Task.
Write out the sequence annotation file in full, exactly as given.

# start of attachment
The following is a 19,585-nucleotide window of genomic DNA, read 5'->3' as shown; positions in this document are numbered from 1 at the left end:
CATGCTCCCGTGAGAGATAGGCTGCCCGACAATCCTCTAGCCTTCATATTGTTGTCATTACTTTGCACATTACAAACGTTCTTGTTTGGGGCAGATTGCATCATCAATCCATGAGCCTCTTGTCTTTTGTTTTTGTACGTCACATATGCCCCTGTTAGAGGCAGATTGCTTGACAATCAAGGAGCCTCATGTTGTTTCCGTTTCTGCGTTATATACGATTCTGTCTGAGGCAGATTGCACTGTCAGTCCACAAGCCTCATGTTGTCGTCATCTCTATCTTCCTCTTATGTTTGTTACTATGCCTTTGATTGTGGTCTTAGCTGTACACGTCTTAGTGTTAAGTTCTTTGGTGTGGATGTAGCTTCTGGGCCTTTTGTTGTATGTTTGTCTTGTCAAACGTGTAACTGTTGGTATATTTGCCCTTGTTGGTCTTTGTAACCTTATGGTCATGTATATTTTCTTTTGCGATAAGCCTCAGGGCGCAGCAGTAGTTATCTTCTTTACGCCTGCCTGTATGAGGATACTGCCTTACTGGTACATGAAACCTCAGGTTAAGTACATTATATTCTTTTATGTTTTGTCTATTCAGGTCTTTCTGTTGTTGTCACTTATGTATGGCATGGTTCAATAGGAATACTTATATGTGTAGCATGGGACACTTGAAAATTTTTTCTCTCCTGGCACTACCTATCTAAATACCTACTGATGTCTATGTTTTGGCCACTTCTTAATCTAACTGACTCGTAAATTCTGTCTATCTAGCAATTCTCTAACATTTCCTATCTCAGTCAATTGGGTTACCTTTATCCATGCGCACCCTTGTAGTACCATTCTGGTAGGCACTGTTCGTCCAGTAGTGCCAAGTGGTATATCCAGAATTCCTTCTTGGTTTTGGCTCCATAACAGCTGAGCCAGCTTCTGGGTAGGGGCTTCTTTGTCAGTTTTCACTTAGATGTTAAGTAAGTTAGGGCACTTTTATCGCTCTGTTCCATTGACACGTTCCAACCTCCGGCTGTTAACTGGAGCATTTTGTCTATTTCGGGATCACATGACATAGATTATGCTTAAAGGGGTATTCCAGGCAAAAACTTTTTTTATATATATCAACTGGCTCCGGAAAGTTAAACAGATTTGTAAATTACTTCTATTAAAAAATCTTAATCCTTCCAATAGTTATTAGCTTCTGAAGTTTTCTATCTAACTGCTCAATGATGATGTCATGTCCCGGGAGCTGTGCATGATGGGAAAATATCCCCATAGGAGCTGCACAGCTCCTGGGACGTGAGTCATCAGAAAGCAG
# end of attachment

The following is a 19,585-nucleotide window of genomic DNA, read 5'->3' as shown; positions in this document are numbered from 1 at the left end:
CATGCTCCCGTGAGAGATAGGCTGCCCGACAATCCTCTAGCCTTCATATTGTTGTCATTACTTTGCACATTACAAACGTTCTTGTTTGGGGCAGATTGCATCATCAATCCATGAGCCTCTTGTCTTTTGTTTTTGTACGTCACATATGCCCCTGTTAGAGGCAGATTGCTTGACAATCAAGGAGCCTCATGTTGTTTCCGTTTCTGCGTTATATACGATTCTGTCTGAGGCAGATTGCACTGTCAGTCCACAAGCCTCATGTTGTCGTCATCTCTATCTTCCTCTTATGTTTGTTACTATGCCTTTGATTGTGGTCTTAGCTGTACACGTCTTAGTGTTAAGTTCTTTGGTGTGGATGTAGCTTCTGGGCCTTTTGTTGTATGTTTGTCTTGTCAAACGTGTAACTGTTGGTATATTTGCCCTTGTTGGTCTTTGTAACCTTATGGTCATGTATATTTTCTTTTGCGATAAGCCTCAGGGCGCAGCAGTAGTTATCTTCTTTACGCCTGCCTGTATGAGGATACTGCCTTACTGGTACATGAAACCTCAGGTTAAGTACATTATATTCTTTTATGTTTTGTCTATTCAGGTCTTTCTGTTGTTGTCACTTATGTATGGCATGGTTCAATAGGAATACTTATATGTGTAGCATGGGACACTTGAAAATTTTTTCTCTCCTGGCACTACCTATCTAAATACCTACTGATGTCTATGTTTTGGCCACTTCTTAATCTAACTGACTCGTAAATTCTGTCTATCTAGCAATTCTCTAACATTTCCTATCTCAGTCAATTGGGTTACCTTTATCCATGCGCACCCTTGTAGTACCATTCTGGTAGGCACTGTTCGTCCAGTAGTGCCAAGTGGTATATCCAGAATTCCTTCTTGGTTTTGGCTCCATAACAGCTGAGCCAGCTTCTGGGTAGGGGCTTCTTTGTCAGTTTTCACTTAGATGTTAAGTAAGTTAGGGCACTTTTATCGCTCTGTTCCATTGACACGTTCCAACCTCCGGCTGTTAACTGGAGCATTTTGTCTATTTCGGGATCACATGACATAGATTATGCTTAAAGGGGTATTCCAGGCAAAAACTTTTTTTATATATATCAACTGGCTCCGGAAAGTTAAACAGATTTGTAAATTACTTCTATTAAAAAATCTTAATCCTTCCAATAGTTATTAGCTTCTGAAGTTTTCTATCTAACTGCTCAATGATGATGTCATGTCCCGGGAGCTGTGCATGATGGGAAAATATCCCCATAGGAGCTGCACAGCTCCTGGGACGTGAGTCATCAGAAAGCAG